Qualcomm Life’s first product, the 2net Hub, plugs into the wall like an air freshener and enables continuous monitoring of patients in their homes. The Hub connects to medical devices like glucose meters and wrist-worn blood pressure cuffs and securely transfers patient data back to a physician. A second platform, Capsule, integrates biometric readings across medical devices within hospitals.
Ultimately, Valencia’s vision for the connected healthcare of tomorrow looks like an expanded version of this. Every inhaler might have a small, built-in sensor to transfer usage data back to a physician; predictive algorithms could parse data from thousands of patients to flag just the ones that need urgent medical attention. Surgeons could explore a precarious surgery in virtual reality before making any incisions, or even diagnose patients remotely using VR. Valencia imagines an entire ecosystem—an Internet of Medical Things—and he believes 5G will make it all possible.
That future, though, comes with a heap of challenges. Just look at VR. Long before Qualcomm designed its stroke patient demo, VR had already earned plenty of hype in the medical space. It has been used for years as an experimental treatment for phobias and post-traumatic stress disorder, as a way to relieve pain, diagnose dementia, and bring young neurosurgeons inside operating rooms before they have to slice open a live human’s brain. As a training tool, VR promises to give med students the means to re-play a difficult surgery, to go back and study a cadaver or a lesion. As a diagnostic tool, it could bring physicians deeper inside an image or give them new ways to see a patient. But this kind of technology is still far from ubiquitous. Even after decades of excitement around VR in healthcare, it could be decades more before it’s widely implemented.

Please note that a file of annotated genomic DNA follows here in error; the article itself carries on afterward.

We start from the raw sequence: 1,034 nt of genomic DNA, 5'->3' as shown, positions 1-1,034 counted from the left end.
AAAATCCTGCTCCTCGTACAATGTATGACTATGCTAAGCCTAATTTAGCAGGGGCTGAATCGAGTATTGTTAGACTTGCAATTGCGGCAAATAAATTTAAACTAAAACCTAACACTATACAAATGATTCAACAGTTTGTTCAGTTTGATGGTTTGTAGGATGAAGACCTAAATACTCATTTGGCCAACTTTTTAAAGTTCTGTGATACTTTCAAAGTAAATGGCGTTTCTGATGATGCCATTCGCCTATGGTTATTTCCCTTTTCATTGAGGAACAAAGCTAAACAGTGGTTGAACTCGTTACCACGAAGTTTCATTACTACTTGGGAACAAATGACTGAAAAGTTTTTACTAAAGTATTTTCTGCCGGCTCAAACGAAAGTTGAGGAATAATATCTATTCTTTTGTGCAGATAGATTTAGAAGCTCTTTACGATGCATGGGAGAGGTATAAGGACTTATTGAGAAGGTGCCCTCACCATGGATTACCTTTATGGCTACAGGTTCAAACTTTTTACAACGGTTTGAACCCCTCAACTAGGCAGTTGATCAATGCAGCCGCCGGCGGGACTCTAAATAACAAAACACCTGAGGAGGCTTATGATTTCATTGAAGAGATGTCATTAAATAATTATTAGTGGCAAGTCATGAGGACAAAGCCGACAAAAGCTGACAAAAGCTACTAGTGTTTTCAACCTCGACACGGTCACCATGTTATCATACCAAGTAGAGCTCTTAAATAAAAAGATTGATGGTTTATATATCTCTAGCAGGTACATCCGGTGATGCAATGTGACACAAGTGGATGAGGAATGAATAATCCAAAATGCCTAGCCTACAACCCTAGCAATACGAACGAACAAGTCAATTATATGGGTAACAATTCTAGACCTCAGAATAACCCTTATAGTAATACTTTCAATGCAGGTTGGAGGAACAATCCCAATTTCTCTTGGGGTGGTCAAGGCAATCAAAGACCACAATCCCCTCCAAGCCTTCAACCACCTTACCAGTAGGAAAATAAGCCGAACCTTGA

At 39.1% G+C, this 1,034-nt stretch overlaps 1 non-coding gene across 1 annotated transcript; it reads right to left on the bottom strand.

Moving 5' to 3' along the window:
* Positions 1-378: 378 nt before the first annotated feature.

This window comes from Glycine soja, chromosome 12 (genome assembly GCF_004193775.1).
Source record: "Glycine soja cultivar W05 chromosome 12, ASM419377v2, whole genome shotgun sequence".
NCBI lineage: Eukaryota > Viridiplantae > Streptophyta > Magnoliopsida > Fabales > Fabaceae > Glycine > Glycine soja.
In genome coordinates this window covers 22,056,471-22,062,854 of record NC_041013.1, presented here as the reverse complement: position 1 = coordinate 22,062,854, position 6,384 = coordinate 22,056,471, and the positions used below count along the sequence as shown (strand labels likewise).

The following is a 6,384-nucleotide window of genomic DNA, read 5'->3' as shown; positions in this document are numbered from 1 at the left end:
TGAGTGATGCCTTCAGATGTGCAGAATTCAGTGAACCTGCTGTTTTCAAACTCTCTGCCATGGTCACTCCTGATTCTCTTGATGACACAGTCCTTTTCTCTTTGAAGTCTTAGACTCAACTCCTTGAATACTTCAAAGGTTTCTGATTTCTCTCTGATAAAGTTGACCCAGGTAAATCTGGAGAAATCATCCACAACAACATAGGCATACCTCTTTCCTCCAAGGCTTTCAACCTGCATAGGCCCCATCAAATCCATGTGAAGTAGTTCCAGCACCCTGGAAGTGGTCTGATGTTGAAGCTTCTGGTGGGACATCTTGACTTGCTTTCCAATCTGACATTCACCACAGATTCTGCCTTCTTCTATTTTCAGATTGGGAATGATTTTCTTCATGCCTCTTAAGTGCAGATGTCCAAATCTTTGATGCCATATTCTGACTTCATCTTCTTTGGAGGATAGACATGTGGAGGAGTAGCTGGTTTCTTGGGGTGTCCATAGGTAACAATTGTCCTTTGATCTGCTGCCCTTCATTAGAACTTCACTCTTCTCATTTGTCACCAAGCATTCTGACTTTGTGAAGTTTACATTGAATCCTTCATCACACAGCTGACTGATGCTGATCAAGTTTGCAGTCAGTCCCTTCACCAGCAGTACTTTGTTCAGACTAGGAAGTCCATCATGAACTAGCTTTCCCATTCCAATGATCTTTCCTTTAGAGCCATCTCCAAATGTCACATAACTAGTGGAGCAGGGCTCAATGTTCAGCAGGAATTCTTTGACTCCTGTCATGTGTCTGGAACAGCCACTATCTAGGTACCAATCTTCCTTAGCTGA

Walk, Don’t Run
While Qualcomm’s virtual reality demo provides a compelling proof of concept, even it won’t show up in medical schools any time soon. There just isn’t enough buy-in for all the gear required to pull off VR training, not enough VR content to make it the standard in medical schools or clinics. Networks are still too slow, and problems with latency spoil the experience. The healthcare industry is notoriously slow to adapt to new standards of care, and no one wants to spend extra time figuring out complicated technology. Most of all, no one wants to risk technology getting hacked or failing in a critical moment.
“You’ve gotta make that stuff magical, frankly,” says James Mault, a physician and the chief medical officer at Qualcomm Life. “Especially for someone that’s sick and has health issues, it’s a lot to ask of them to be figuring out how to use some device.”
The key is taking things slowly, with a healthy dose of patience. For now, as Qualcomm continues to build the platforms to support connected healthcare, the company hopes to rally both doctors and developers to take part in this future. The idea is to keep progressing with an eye on the time 5G wireless technology is widespread enough to be used across these devices.
“With a secure 5G network that enables us to get that data back to the caregivers in a meaningful way, we’re not that far away from personalized, data-driven medicine,” says Valencia. “It’s just a matter of getting those things aligned and making people understand how they benefit.”